Prince compares Web piracy to 'carjacking'
Pop artist says he won't release a mountain of unpublished music until piracy is defeated. Prince also says he'll talk copyright protection during a planned visit to the White House.
Prince, one of the most versatile and influential music acts of the past 30 years, refuses to release any more music until the Internet cleans up its act.
Best known for such hits as "Purple Rain," "Little Red Corvette," and "Let's Go Crazy," Prince claims he is sitting atop a treasure trove of unreleased songs and has no intention of offering them to the public while Web piracy goes unchecked.
"We made money [online] before piracy was real crazy," Prince said in an interview published last week in The Guardian, a British newspaper. "Nobody's making money now except phone companies, Apple and Google...It's like the gold rush out there. Or a carjacking. There's no boundaries."
Yes, it is summer. Prince is starting another European tour and he's helping promote it by making critical statements about the Internet and Web piracy. Prince has done this often enough by now to know that when he attacks the Web he's sure to get someone to pay attention.
Last year, Prince said the Internet was "outdated" and suggested it was unhip. This doesn't mean Prince's hatred for the Web and copyright infringement is insincere. With the exception of the rock group, Metallica, the singer's antipiracy credentials are unequaled by any other music act.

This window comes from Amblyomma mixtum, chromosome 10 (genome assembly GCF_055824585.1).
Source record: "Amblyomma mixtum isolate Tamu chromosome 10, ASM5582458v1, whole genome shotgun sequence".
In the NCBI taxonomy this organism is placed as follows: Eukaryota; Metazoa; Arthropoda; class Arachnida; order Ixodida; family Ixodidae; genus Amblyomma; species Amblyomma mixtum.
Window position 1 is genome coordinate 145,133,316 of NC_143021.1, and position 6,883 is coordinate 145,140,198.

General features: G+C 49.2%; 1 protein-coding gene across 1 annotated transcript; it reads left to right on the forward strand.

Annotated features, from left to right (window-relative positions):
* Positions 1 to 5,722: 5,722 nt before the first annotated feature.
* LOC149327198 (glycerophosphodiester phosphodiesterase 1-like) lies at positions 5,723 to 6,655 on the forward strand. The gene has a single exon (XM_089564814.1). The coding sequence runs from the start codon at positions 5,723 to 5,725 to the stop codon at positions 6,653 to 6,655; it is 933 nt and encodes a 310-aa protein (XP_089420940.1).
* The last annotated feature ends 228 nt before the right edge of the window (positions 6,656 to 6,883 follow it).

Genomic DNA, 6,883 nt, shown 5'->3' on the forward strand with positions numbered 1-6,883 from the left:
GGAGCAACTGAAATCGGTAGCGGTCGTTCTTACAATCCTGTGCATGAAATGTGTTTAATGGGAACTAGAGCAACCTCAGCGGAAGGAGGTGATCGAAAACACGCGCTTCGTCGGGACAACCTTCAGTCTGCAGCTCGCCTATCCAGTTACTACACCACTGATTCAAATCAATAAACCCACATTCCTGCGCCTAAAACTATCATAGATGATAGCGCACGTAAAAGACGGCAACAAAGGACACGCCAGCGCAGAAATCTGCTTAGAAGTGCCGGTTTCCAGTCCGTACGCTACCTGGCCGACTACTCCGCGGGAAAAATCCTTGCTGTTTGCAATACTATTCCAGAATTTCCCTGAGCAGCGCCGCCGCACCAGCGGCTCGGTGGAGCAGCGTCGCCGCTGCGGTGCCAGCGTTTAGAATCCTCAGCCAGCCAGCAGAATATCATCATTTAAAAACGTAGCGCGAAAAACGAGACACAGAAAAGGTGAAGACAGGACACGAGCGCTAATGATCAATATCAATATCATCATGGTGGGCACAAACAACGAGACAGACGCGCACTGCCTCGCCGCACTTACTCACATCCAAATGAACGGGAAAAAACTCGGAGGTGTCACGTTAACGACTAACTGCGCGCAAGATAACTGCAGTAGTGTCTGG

He once demanded that a fan site remove all unauthorized copies of his music as well as photos of him. He launched a campaign called "Reclaim The Internet" and, as part of that, threatened to sue YouTube, eBay, and The Pirate Bay. He even went after the mother of a toddler who used a snippet of one of his songs in a video of the tyke dancing.
Every time Prince opens his mouth about the Web he reinforces the stereotype of a spoiled, out-of-touch pop star. For instance, in the Guardian interview he said that analog music is superior to digital because "it affects a different place in your brain" and that when you play back digital songs "you can't feel anything." He offered similar nonsense last year when he said during an interview with The Mirror: "All these computers and digital gadgets are no good. They just fill your head with numbers and that can't be good for you."
Prince did offer one interesting revelation to The Guardian, saying he is supposed to go to the White House to talk about copyright protection. I'm looking into it.